In particular, we propose that the European Union foster dialogue among all Syrian identity components in order to promote a broad and fair constitutional settlement that would allow an exit from violence and achieve national reconciliation in the perspective of peace in justice that is to be doggedly pursued throughout the Near East region. Underwritten by: Paolo Dall’Oglio…”
The Seven Sleepers of Ephesus
I had picked up Father Paul upon his arrival from Syria after his expulsion. He was distraught. He was dragging himself with an old, worn-out blue backpack. Very little luggage, a few personal items and a gift for us. He had brought us a beautiful icon of the Sleeping Saints. At the moment I did not grasp its meaning, then everything became clearer.
The Golden Legend by Jacopo da Varazze tells of 7 young men who were persecuted by the Roman emperor Decius around 250 AD. They fled to a cave on the mountain near Ephesus, were discovered and the cave was walled up, leaving them inside. Tradition had it that two hundred years later they were found alive and sleeping in the same cave.
Even in Islam, in the “Sura of the Cave,” there is a trace of the sleepers: “And you would have thought them awake, while instead they were asleep, and we turned them on their right and left sides, while their dog was crouched with outstretched paws, on the threshold. […] So they remained in their cave three hundred years, to which they added nine years” (Qur’an, XVIII:18, 25).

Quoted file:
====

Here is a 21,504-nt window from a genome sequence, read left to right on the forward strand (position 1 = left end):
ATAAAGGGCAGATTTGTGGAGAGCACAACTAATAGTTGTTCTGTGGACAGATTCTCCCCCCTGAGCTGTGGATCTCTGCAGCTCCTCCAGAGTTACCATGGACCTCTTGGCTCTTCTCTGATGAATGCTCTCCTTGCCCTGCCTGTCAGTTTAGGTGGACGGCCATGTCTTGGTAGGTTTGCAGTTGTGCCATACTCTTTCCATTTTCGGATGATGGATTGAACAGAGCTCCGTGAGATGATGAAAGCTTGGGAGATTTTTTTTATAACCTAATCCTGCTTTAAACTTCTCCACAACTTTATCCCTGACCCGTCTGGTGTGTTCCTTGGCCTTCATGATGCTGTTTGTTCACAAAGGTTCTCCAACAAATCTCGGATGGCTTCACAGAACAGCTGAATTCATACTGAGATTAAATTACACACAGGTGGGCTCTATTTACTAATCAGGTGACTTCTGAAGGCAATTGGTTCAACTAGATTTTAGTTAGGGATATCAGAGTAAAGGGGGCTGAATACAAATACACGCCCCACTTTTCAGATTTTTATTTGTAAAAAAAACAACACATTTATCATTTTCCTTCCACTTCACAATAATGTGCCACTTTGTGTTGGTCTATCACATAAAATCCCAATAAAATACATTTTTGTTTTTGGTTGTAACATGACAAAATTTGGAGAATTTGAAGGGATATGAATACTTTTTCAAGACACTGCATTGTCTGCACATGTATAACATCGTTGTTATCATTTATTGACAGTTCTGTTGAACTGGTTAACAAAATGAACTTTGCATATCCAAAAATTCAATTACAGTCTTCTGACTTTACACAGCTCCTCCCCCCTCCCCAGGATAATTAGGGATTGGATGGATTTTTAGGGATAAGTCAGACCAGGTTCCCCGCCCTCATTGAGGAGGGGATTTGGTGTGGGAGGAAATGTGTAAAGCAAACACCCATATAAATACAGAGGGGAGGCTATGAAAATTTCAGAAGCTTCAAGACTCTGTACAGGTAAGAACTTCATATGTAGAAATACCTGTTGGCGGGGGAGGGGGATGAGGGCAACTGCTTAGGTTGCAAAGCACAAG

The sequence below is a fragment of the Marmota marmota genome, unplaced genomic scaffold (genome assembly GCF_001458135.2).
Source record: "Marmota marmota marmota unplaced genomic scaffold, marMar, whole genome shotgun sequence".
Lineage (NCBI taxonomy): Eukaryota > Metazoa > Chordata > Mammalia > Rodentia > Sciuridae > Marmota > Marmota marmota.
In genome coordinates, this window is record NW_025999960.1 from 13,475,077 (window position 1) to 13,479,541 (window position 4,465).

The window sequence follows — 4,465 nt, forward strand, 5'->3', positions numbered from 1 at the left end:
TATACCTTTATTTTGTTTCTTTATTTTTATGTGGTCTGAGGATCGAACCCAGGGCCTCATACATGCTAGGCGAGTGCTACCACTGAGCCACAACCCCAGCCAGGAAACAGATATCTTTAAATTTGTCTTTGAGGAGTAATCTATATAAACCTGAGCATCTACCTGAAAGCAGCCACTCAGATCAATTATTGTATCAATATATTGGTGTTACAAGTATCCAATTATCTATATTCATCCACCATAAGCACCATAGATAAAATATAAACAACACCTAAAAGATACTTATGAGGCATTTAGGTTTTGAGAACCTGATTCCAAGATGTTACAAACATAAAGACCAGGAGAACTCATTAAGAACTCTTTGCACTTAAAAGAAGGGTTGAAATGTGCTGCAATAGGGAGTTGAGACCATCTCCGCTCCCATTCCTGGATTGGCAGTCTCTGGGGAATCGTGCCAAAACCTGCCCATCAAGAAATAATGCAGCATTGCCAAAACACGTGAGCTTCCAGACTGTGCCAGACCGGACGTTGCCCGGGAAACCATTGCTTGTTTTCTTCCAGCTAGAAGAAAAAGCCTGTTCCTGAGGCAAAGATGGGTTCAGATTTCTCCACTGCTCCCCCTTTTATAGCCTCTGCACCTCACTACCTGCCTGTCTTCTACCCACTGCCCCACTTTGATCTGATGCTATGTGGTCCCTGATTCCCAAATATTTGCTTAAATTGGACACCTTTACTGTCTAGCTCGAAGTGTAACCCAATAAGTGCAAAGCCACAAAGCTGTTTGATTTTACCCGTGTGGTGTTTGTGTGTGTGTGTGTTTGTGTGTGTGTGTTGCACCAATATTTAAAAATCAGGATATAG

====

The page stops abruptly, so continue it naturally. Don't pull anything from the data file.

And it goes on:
Since meeting Father Paolo Dall’Oglio in Syria, so many plans and dreams
I had met Father Paolo Dall’Oglio in Syria in 2008. I wrote the story of our meeting in the book On the Paths of Hope, because it is an event worth telling. I had made Paolo read it, he had liked it very much, he was almost amused.
That year we had organized a branch section of Religion Today Film Festival right in Mar Musa, in the desert. There was no electricity, so we had thought of an ad hoc generator and a sheet as a screen. I had brought the most important films on interfaith dialogue.
The following year, we had started the first path “Dialogues on the Way: on the Paths of Abraham”: a group of young people from different backgrounds had walked on the paths of the patriarch, meeting Sufi communities, from various currents of Islam, Orthodox Christians, Copts, Catholics… It was to become a path somewhat like the one to Santiago…
e were committed to another project to provide employment for the 70 shepherd families who lived in the areas near the Monastery. With the help of many, including the president of the Trentino Breeders Federation, Silvano Rauzi, a wonderful dairy had been built. Paul had designed it by visiting several Trentino farmhouses. It was a model dairy, perfect for desert areas, and therefore exportable to other places. It was powered by a few solar panels and the processing brought to produce refined cheeses, thus switching from meat sheep, to dairy sheep. Silvano had gone up to the monastery to dose the salt and balance the flavors.
Finally, Father Paul was among the inspirers and founders of the Women of Faith for Peace movement, which will soon gather in Jerusalem and Haifa to remember Faten Zenati and in Trent, during the 25th Religion Today Film Festival, Sept. 14-18, 2022.
ays forward on roads not taken, to name fears and thus defeat violence.